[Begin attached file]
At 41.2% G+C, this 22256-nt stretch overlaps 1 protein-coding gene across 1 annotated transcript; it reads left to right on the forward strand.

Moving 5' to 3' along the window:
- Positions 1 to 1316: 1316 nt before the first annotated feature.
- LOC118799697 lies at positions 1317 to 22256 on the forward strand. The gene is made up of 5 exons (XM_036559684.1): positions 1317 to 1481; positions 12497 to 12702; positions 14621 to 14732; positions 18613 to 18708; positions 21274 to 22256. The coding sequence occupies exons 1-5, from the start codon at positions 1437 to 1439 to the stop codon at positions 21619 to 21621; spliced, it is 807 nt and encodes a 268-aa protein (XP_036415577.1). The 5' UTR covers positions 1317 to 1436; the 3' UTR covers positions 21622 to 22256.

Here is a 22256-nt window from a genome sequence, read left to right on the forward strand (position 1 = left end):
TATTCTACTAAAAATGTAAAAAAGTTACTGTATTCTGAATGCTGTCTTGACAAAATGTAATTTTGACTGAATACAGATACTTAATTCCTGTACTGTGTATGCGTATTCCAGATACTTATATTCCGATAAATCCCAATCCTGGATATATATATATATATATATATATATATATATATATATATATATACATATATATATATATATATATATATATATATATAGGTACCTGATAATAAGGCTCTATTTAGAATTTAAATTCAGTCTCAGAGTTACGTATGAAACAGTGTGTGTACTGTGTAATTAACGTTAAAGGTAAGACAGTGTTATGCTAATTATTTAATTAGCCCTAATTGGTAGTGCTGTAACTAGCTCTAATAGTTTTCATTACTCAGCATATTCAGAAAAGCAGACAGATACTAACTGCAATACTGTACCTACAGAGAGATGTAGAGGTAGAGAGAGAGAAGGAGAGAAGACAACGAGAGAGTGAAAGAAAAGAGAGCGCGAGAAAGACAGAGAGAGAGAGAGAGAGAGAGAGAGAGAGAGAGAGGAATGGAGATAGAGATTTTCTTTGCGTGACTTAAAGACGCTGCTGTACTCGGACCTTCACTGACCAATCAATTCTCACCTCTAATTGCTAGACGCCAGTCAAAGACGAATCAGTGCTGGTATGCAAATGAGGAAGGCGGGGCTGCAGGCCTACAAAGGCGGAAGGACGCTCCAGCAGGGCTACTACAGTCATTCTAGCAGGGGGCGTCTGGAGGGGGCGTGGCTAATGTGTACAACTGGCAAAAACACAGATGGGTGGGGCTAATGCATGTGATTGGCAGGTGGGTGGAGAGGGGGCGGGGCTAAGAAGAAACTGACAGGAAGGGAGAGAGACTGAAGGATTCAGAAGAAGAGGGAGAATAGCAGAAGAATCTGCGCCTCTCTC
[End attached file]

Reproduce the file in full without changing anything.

At 41.2% G+C, this 22256-nt stretch overlaps 1 protein-coding gene across 1 annotated transcript; it reads left to right on the forward strand.

Moving 5' to 3' along the window:
- Positions 1 to 1316: 1316 nt before the first annotated feature.
- LOC118799697 lies at positions 1317 to 22256 on the forward strand. The gene is made up of 5 exons (XM_036559684.1): positions 1317 to 1481; positions 12497 to 12702; positions 14621 to 14732; positions 18613 to 18708; positions 21274 to 22256. The coding sequence occupies exons 1-5, from the start codon at positions 1437 to 1439 to the stop codon at positions 21619 to 21621; spliced, it is 807 nt and encodes a 268-aa protein (XP_036415577.1). The 5' UTR covers positions 1317 to 1436; the 3' UTR covers positions 21622 to 22256.

Here is a 22256-nt window from a genome sequence, read left to right on the forward strand (position 1 = left end):
TATTCTACTAAAAATGTAAAAAAGTTACTGTATTCTGAATGCTGTCTTGACAAAATGTAATTTTGACTGAATACAGATACTTAATTCCTGTACTGTGTATGCGTATTCCAGATACTTATATTCCGATAAATCCCAATCCTGGATATATATATATATATATATATATATATATATATATATATATATACATATATATATATATATATATATATATATATATAGGTACCTGATAATAAGGCTCTATTTAGAATTTAAATTCAGTCTCAGAGTTACGTATGAAACAGTGTGTGTACTGTGTAATTAACGTTAAAGGTAAGACAGTGTTATGCTAATTATTTAATTAGCCCTAATTGGTAGTGCTGTAACTAGCTCTAATAGTTTTCATTACTCAGCATATTCAGAAAAGCAGACAGATACTAACTGCAATACTGTACCTACAGAGAGATGTAGAGGTAGAGAGAGAGAAGGAGAGAAGACAACGAGAGAGTGAAAGAAAAGAGAGCGCGAGAAAGACAGAGAGAGAGAGAGAGAGAGAGAGAGAGAGAGAGAGGAATGGAGATAGAGATTTTCTTTGCGTGACTTAAAGACGCTGCTGTACTCGGACCTTCACTGACCAATCAATTCTCACCTCTAATTGCTAGACGCCAGTCAAAGACGAATCAGTGCTGGTATGCAAATGAGGAAGGCGGGGCTGCAGGCCTACAAAGGCGGAAGGACGCTCCAGCAGGGCTACTACAGTCATTCTAGCAGGGGGCGTCTGGAGGGGGCGTGGCTAATGTGTACAACTGGCAAAAACACAGATGGGTGGGGCTAATGCATGTGATTGGCAGGTGGGTGGAGAGGGGGCGGGGCTAAGAAGAAACTGACAGGAAGGGAGAGAGACTGAAGGATTCAGAAGAAGAGGGAGAATAGCAGAAGAATCTGCGCCTCTCTC